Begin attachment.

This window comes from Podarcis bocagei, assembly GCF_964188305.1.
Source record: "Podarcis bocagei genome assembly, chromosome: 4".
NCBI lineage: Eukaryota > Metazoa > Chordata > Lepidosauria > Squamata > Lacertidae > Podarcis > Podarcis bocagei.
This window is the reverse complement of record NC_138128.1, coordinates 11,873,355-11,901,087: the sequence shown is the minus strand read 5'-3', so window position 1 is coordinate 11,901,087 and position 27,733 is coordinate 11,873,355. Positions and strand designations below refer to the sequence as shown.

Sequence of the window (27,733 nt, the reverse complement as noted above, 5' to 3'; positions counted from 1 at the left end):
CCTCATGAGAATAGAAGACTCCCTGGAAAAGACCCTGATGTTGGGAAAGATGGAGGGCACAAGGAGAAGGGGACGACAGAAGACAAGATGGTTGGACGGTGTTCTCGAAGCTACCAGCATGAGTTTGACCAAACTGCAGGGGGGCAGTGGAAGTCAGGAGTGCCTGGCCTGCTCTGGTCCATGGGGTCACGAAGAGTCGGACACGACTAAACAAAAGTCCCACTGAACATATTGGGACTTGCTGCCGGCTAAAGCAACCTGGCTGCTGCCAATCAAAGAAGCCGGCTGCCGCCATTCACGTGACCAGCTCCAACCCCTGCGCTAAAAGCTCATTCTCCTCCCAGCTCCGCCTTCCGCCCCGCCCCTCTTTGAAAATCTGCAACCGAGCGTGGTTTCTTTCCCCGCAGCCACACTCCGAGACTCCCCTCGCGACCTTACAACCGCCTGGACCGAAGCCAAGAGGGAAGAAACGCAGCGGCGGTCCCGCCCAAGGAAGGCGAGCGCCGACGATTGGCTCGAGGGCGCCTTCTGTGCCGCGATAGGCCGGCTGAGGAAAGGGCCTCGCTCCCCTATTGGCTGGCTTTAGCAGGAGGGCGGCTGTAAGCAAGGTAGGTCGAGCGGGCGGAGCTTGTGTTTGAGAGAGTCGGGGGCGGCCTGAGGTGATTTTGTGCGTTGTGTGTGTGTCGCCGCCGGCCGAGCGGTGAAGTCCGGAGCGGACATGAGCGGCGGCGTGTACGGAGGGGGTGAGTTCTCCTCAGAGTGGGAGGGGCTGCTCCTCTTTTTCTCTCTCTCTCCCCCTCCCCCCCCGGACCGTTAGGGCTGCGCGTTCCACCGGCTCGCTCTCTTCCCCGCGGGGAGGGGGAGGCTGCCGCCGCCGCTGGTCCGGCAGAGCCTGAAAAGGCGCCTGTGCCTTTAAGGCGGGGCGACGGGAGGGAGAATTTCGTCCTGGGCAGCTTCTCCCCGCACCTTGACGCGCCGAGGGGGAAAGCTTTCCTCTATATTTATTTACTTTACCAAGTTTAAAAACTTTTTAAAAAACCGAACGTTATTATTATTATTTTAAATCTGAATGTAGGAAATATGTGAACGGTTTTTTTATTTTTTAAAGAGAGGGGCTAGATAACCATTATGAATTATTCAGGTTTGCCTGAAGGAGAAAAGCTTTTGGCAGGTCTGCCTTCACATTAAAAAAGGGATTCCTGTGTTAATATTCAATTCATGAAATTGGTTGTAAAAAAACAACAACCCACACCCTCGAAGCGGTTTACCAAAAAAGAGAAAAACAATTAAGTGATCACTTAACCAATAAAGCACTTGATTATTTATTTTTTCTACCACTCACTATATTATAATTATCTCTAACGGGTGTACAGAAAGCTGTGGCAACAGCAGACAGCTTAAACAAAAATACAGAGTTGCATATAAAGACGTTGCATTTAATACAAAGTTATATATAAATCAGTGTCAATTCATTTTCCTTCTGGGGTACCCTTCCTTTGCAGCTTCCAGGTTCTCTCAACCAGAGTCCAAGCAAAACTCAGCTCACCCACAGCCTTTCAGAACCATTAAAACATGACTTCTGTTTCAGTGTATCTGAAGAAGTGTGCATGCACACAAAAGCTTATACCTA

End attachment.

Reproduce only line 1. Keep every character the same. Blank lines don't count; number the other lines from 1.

This window comes from Podarcis bocagei, assembly GCF_964188305.1.